Ruben Navarrette: Americans debate affirmative action; few understand it

From the commentary: here's an argument you don't hear from opponents of affirmative action. Most of them are only concerned with what they see as an unjust scheme that holds them back. ... It's a ridiculous claim based on fear and fiction. Sadly, it may be good enough to satisfy a 6-3 conservative majority on the High Court that appears willing to brush aside the facts and the law and let ideology carry the day.

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SAN DIEGO — As a Mexican American, I live on a different planet than conservative White men. We don't have the same experiences or see the world the same way.

Ruben Navarrete column logo
Ruben Navarrete column logo
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For instance, when the subject of race comes up, many of them have a knack for saying the wrong thing.

Take conservative radio host Hugh Hewitt, who recently described affirmative action as "admitting people to college based upon their racial identity."


Baloney. No one is admitted to college based solely on race. That's one of several factors that can be considered, the U.S. Supreme Court has said more than once.

Later, Hewitt doubled down on glib by claiming that those who support affirmative action "want to count by race and limit the upward mobility of Asian Americans via the imposition of caps on their admission."

More baloney. At the end of this month, the Supreme Court will hear arguments in the case Students for Fair Admissions vs. President and Fellows of Harvard College. Plaintiffs accuse Harvard of discriminating against Asians. If Harvard is trying to keep Asians out of its student body, it's doing a lousy job. Asians made up 25.9 percent of the class admitted in 2021.

Two lower federal courts have ruled in Harvard's favor, and the numerous amicus briefs submitted on the university's behalf include one from the Asian American Legal Defense and Education Fund. The AALDEF claims that the plaintiffs are deploying "harmful stereotypes of the Asian American community" and that race-neutral admissions "ultimately benefits white applicants."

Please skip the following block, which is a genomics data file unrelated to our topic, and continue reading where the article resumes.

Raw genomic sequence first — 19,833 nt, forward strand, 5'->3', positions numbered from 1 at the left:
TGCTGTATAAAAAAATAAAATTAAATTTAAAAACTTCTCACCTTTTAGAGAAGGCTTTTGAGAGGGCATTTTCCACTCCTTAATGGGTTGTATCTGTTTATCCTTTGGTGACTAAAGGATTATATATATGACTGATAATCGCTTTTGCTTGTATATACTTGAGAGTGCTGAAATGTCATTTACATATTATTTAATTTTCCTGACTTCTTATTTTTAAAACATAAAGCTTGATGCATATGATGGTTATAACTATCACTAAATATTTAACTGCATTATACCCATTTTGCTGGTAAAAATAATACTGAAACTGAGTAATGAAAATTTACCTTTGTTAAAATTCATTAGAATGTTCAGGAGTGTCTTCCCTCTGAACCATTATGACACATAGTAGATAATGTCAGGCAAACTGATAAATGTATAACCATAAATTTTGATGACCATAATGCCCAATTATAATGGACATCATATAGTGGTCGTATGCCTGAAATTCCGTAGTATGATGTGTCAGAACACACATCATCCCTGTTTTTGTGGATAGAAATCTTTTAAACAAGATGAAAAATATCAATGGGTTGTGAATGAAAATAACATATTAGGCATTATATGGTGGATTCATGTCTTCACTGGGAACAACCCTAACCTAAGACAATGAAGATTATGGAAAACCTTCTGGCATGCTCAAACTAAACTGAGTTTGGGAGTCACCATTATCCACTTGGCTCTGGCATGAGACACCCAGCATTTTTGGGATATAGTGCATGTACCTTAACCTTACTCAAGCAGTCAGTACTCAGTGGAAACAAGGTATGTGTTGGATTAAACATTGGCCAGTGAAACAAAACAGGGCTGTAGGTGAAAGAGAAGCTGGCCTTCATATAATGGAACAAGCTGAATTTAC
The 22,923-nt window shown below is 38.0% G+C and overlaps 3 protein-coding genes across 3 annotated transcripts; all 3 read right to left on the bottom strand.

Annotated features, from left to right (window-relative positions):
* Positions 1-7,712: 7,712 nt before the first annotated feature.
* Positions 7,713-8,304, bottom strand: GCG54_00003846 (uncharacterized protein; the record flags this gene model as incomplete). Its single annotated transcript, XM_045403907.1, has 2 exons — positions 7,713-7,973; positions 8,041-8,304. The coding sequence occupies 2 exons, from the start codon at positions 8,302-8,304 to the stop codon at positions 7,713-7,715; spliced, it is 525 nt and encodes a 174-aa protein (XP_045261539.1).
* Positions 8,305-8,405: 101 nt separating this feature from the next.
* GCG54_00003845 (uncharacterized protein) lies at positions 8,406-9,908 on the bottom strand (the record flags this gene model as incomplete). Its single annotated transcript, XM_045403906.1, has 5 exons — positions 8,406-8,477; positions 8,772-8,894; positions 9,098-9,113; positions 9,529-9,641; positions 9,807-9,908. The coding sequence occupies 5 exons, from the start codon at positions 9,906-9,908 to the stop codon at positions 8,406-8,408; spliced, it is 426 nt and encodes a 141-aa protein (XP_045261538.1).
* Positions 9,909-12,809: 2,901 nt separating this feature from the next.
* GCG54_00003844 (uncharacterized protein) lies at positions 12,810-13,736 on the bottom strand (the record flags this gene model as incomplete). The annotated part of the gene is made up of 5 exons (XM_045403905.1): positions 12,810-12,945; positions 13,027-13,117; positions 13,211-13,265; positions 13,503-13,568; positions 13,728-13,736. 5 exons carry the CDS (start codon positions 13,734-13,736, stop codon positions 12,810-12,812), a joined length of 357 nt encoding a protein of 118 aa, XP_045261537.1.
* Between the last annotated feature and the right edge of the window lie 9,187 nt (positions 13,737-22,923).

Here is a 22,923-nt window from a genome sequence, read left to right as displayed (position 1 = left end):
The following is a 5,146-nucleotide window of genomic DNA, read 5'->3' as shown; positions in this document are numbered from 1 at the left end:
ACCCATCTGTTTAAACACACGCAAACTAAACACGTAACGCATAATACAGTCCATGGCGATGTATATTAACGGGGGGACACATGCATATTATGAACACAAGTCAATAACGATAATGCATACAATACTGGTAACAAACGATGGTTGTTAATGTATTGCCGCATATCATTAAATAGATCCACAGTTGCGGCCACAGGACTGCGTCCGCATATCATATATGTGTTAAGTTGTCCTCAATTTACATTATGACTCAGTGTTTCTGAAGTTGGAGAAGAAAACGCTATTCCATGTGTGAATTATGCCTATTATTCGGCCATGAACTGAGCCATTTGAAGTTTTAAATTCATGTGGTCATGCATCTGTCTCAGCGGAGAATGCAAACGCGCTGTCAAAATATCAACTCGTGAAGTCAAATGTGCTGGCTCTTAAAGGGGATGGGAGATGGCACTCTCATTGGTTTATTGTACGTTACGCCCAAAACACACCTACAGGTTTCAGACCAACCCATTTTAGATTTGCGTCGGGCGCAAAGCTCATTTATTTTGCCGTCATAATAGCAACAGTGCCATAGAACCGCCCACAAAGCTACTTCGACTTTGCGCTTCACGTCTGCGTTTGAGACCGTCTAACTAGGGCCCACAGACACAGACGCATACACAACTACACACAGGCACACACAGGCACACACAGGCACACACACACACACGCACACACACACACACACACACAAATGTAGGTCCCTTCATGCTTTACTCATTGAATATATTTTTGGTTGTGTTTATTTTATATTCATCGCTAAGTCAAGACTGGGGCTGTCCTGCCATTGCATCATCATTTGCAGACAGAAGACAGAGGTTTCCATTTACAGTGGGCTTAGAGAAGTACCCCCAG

More than six decades after President John F. Kennedy signed Executive Order 10925 — requiring that U.S. government contractors "take affirmative action to ensure that applicants are employed, and that employees are treated during employment, without regard to their race, creed, color, or national origin" - Americans are still debating the policy.

In three different instances, the Supreme Court has given colleges and universities the green light to take the race and ethnicity of applicants into account as one of several factors during the admissions process.

In 1978, in Regents of the University of California v. Bakke, the justices struck down a set-aside program at U.C. Davis Medical School but allowed race to be considered as one of several factors. In 2003, in Grutter v. Bollinger, the court upheld the admissions policy at the University of Michigan Law School, saying the school had a compelling interest to achieve a "critical mass" of students of color, and that a race-based approach was permissible as long as other factors were considered. In 2016, in Fisher v. University of Texas, the justices upheld a lower-court ruling that found that the use of race in the undergraduate admissions policy of the University of Texas at Austin was constitutional.

While the Supreme Court was recommitting itself to affirmative action, I was becoming disillusioned with it. When I first heard the phrase, I was a 17-year-old high school senior. I was also a Mexican American with perfect grades in advanced placement courses who was accepted by five elite universities, including Harvard, only to have White friends whose grades weren't as good tell me that I wouldn't have been admitted if I "hadn't been Mexican."


For more than a decade, I stood by affirmative action. These days, not so much. It's not because I agree with the claim of many conservative White men that the policy amounts to "reverse discrimination" and that they are victims of a massive conspiracy to oppress them.

That's absurd. Today, White men still occupy top positions in politics, media, banking, academia, entertainment and other industries. In 2021, 86% of CEOs of Fortune 500 companies were White males, according to Richard L. Zweigenhaft and G. William Domhoff, professors emeritus and co-authors of "Diversity In The Power Elite: Ironies and Unfulfilled Promises."

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I should be so oppressed. No, the reason I want out is because I have come to believe that affirmative action ç when implemented too aggressively — hurts intended beneficiaries by lowering standards, stigmatizing high achievers and masking inequalities at the K-12 level.

There's an argument you don't hear from opponents of affirmative action. Most of them are only concerned with what they see as an unjust scheme that holds them back.

It's a ridiculous claim based on fear and fiction. Sadly, it may be good enough to satisfy a 6-3 conservative majority on the High Court that appears willing to brush aside the facts and the law and let ideology carry the day.

This commentary is Ruben Navarrette's opinion. He can be reached at

© 2022, The Washington Post Writers Group


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